Sampler of my Short Work

You only truly get to know a writer through her writing

“Beneath the Starfish Sky”  Short fiction by Barbara Jacksha, published in The Summerset Review

Every day, with her mail, gifts slipped through Mellie’s mail slot. A Chinese paper lantern, folded flat. A striped gull feather. An antique volume of sea shanties. A laminated letter from Thailand in a script so beautiful she had it framed. A second starfish, this one smaller, a pale yellow, that Mellie named Helene.

Every day, after delivering her mail, the postman sat on a small milking stool on her porch. One day Mellie sneaked a peak through the slot. There he was with his back to her—to protect her modesty, he’d said—but she was content to watch the rustling waves of his blue uniform shirt. As she watched, two women walked by on the sidewalk. They smiled at the postman, and from the blush on their cheeks, Mellie decided he must be quite handsome.

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“In the Neural Zone”  Short fiction by Barbara Jacksha, published in Mad Hatters’ Review

It’s finally quiet. I have forty-five minutes to think before Edgar wakes up and Myrna gets home with her dogs.

Myrna is the woman living in my right ear. She sings arias all day, except for the hour between three and four when she takes her six schnauzers for a walk. I call the woman Myrna though she’s strangely similar to my mother–same Catholic-cloned values, bouffant hairstyle, flash-to-the-fifties couture, and fondness for stiletto heels that click-click through my head and remind me she’s always there.

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“At the Well”  Short fiction by Barbara Jacksha, published in Smokelong Quarterly

Stone angels look down on Danika and me from their high-rafter perch. They got their wings arched high, ready for a fight. The bone-white Madonna stares at us too; her face has this frozen-lip look, like she’s got something to say but will be damned if she’ll speak up before we’re gone.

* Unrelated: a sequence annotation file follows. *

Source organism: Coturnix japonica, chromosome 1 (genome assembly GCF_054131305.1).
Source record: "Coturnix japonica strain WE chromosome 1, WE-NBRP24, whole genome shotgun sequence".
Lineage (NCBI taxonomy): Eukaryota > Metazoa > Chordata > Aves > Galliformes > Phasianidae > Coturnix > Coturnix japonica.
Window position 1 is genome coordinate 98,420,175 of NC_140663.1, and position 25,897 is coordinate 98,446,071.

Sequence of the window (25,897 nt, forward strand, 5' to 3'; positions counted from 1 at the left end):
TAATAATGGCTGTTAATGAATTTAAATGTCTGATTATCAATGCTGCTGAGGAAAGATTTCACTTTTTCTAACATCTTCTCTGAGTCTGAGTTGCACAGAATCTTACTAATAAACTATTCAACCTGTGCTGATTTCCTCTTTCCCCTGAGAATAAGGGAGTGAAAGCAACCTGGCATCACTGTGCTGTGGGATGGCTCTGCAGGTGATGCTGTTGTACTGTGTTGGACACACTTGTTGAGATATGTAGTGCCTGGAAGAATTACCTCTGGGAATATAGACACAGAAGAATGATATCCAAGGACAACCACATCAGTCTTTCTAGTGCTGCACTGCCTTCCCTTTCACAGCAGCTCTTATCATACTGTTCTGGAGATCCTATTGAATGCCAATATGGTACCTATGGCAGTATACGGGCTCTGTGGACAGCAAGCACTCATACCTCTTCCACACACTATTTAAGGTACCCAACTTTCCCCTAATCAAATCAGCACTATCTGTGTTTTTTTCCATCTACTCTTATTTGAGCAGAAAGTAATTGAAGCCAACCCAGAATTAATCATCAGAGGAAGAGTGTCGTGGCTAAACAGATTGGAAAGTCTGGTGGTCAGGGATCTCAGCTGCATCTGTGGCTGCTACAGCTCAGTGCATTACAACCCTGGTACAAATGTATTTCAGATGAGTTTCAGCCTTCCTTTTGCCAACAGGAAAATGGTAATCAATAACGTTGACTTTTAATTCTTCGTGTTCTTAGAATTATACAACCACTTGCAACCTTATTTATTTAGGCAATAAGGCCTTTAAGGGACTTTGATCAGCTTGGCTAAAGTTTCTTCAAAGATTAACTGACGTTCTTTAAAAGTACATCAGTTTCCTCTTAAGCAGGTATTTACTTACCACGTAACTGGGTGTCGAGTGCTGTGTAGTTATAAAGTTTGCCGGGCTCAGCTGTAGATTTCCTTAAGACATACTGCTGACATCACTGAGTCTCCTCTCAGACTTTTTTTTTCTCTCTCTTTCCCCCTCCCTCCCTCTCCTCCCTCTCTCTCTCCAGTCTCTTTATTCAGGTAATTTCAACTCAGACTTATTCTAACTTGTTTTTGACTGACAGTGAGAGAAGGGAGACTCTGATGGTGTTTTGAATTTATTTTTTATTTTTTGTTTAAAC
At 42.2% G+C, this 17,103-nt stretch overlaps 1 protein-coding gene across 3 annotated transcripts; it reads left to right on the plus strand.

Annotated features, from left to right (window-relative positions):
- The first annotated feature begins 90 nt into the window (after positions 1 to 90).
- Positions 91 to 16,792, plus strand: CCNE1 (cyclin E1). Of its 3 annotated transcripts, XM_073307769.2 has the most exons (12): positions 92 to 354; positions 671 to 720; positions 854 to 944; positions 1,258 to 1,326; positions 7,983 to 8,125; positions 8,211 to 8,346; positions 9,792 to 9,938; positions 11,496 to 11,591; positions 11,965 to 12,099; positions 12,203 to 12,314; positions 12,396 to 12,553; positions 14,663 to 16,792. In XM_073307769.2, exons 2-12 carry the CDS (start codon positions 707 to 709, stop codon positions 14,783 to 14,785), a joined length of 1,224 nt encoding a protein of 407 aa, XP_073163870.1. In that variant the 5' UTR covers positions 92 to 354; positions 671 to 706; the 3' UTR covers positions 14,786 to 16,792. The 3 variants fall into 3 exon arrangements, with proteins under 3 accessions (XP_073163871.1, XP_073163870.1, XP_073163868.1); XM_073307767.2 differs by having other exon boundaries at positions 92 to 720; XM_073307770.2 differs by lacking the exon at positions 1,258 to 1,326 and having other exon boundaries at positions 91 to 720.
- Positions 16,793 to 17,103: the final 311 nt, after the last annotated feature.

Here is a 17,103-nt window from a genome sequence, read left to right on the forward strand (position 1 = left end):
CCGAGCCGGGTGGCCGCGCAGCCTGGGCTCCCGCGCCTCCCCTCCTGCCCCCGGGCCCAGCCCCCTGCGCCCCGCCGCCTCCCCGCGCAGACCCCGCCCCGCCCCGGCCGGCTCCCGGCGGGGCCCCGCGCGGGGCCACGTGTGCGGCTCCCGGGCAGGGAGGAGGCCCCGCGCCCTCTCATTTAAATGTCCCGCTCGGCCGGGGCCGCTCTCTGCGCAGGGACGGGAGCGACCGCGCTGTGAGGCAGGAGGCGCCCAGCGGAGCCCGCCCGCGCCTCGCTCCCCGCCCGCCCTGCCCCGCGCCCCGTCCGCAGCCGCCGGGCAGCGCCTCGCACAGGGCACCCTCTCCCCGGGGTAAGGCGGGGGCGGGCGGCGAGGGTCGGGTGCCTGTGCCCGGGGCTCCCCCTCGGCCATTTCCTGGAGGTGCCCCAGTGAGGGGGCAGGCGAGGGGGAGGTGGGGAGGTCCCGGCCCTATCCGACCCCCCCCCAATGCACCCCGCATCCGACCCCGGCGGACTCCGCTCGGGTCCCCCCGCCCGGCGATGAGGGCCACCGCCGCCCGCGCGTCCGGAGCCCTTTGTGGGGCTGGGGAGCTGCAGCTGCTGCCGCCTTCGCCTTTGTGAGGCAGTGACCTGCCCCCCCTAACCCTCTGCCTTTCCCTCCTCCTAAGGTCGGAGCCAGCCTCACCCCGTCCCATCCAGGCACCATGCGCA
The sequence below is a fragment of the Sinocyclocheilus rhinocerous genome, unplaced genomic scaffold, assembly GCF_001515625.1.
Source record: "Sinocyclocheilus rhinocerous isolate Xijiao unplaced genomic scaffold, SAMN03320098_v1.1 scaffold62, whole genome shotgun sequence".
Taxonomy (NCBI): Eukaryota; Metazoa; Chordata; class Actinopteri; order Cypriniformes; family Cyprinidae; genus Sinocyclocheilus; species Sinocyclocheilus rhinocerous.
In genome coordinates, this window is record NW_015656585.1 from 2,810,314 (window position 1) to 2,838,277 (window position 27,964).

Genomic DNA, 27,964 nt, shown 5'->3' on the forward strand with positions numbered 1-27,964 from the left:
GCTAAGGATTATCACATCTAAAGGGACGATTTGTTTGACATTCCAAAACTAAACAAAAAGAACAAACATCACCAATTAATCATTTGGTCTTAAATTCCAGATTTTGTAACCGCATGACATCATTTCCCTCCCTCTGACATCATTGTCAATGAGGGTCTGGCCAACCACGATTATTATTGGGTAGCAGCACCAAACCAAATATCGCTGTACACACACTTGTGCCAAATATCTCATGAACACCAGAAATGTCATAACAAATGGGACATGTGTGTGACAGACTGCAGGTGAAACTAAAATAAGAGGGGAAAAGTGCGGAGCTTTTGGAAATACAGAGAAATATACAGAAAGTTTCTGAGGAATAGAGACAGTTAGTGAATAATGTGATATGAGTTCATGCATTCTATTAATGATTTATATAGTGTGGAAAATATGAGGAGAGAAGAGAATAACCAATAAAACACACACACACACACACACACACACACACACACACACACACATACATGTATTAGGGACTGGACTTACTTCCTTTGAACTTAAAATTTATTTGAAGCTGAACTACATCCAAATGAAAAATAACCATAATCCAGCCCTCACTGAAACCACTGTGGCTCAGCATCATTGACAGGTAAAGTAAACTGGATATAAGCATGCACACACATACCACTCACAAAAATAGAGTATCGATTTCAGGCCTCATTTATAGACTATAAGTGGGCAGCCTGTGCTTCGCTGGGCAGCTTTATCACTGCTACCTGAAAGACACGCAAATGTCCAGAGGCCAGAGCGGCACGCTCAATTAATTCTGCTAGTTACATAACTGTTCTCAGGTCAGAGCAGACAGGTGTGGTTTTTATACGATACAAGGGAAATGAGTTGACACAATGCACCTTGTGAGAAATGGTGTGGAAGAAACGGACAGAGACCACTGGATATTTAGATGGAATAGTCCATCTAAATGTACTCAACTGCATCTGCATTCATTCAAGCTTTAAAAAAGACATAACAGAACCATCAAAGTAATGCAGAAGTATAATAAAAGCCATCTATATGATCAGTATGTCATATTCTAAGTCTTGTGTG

Danika doesn’t notice. She’s eyeing the holy water, circling the basin like a cat afraid to pounce on its lunch.

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“Falling Like Snow”  Short fiction by Barbara Jacksha, published in Per Contra

Danielle wondered what it would feel like to fall like snow, to split into millions of pieces and hobo a million highways through the sky. Would a piece of her thigh still think of itself as a thigh? Would a bit of thigh still recognize a bit of elbow? And would the cells of her eye still deliver a single vision or would she get a multiple, bug-eyed image like those she’d seen on TV?

She’d aim for a farmer’s field. Though dark and stubbled as an old man’s beard this time of year, the land would lift her up in the spring. She imagined herself a taut corn stalk, pushing higher and higher until late summer when blush-blonde silk would sway on warm night winds, wavy and lush like strands of her long-forgotten hair.

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“Everyday Equality”  Short Essay by Barbara Jacksha

I began to wonder whether I really championed equality on the small, everyday levels as well as the grand–the subconscious and conscious levels. I thought I did but I wanted to know for sure. So I decided to observe my thoughts and feelings, attitudes and behaviours, to see if they reflected my belief that I see and treat people equally. As is true for most people, my perception of self can be a very slippery thing, coloured by a host of factors including a strong desire to see myself as a loving, compassionate person.

The first few days of my Equality Test were smooth and easy, and I thought, all right, I’m doing pretty well at this whole equality thing. Then I encountered a gruff, tight-lipped cashier at the grocery store…

Published in the anthology Equality: What Do You Think About When You Think of Equality, edited by Paul Alan Fahey

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“The Mayans Said that Time Would End”  Short fiction by Barbara Jacksha, published in Cezanne’s Carrot

She has burned all her candles, silenced all her clocks. Now she paces her house, counting footsteps, each weighty with the question–what will it mean for this to be my last?

Floorboards flex and creak and mimic the rattle of her spine. Already her bones have abandoned their guise of solidity. Unaware, she tries to straighten a rug with her toes.

When she falls, eggs spill from her womb. They swim the air like minnows, school around her head. Stop, they tell her, there is no more time.

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